For added comfort, use a mat to rest on to start. Slowly roll over the target muscle and if you hit a tender area, focus on this to loosen or relieve the pressure. It may feel uncomfortable at first but should get easier. If however it gets worse or does not improve, stop focusing on the area and consult a physiotherapist.
An additional benefit will be to activate muscles you rarely use and, with the right techniques, can improve stability and core strength through Foam Rolling.
Apply pressure to the required area
The nice thing about foam rolling is that you have complete control over how much pressure is applied. If a movement starts to cause pain, then you can easily reduce the pressure by putting more weight through your hands, and likewise, if there is not enough pressure being applied, then you can easily put more weight over the foam roller and less through whichever limb is touching the floor.
Get your timing right
You’ll recognize hitting a ‘trigger point’ because it’ll be a particularly sensitive part of the muscle. Rather than quickly rolling over this area, keep the pressure directly on it for about 30 seconds. You’ll start to feel the pain subsiding. Continue to roll the length of the muscle. As you roll back the other way and reach the trigger point again, it should be slightly less sensitive this time. Even so, you should keep the pressure on it for about 30 seconds and then release.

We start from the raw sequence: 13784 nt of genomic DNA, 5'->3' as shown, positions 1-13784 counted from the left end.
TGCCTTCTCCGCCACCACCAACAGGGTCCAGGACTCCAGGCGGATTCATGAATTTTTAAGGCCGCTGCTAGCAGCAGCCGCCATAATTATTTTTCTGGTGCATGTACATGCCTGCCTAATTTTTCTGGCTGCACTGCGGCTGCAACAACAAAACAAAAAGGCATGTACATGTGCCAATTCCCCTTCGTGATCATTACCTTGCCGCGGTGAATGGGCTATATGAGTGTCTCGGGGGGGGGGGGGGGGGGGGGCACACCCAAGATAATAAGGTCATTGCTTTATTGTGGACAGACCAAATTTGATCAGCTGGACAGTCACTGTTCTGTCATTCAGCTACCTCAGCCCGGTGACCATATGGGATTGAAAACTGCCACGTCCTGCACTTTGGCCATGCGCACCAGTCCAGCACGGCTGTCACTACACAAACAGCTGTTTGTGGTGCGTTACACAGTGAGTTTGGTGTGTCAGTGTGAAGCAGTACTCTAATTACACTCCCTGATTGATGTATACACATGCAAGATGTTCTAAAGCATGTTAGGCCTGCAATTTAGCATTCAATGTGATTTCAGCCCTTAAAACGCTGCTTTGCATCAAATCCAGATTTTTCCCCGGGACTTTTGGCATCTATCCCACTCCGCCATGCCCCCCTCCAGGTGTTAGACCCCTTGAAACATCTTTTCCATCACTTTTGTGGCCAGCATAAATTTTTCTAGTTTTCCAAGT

Make sure you’re rolling in the right direction
You should roll in the same direction as the muscle fibers, rather than rolling across them or repeatedly rolling up and down the same part of the muscle. Move your body to hit the muscles from different angles. Take your quads for example, rather than always rolling up the middle of your quads (rectus femoris), tilt your body so you’re also rolling up the inner (vastus medialis) and outer muscles (vastus lateralis).
While rolling over a muscle, such as the calf, rather than just keeping your ankle joint still, it is a good idea to mix it up a little bit and to pull your toes up towards you as you roll. This will increase the stretch through the muscle and may help to improve range of motion (ROM) of the ankle joint.
There is evidence to suggest that foam rolling can help improve range of movement, and for this reason it may be a good idea to include it as part of your warm up, before exercise.
There is also evidence to say that, if carried out after exercise, foam rolling can help to reduce DOMS. For this reason, you may want to also include it after exercising too.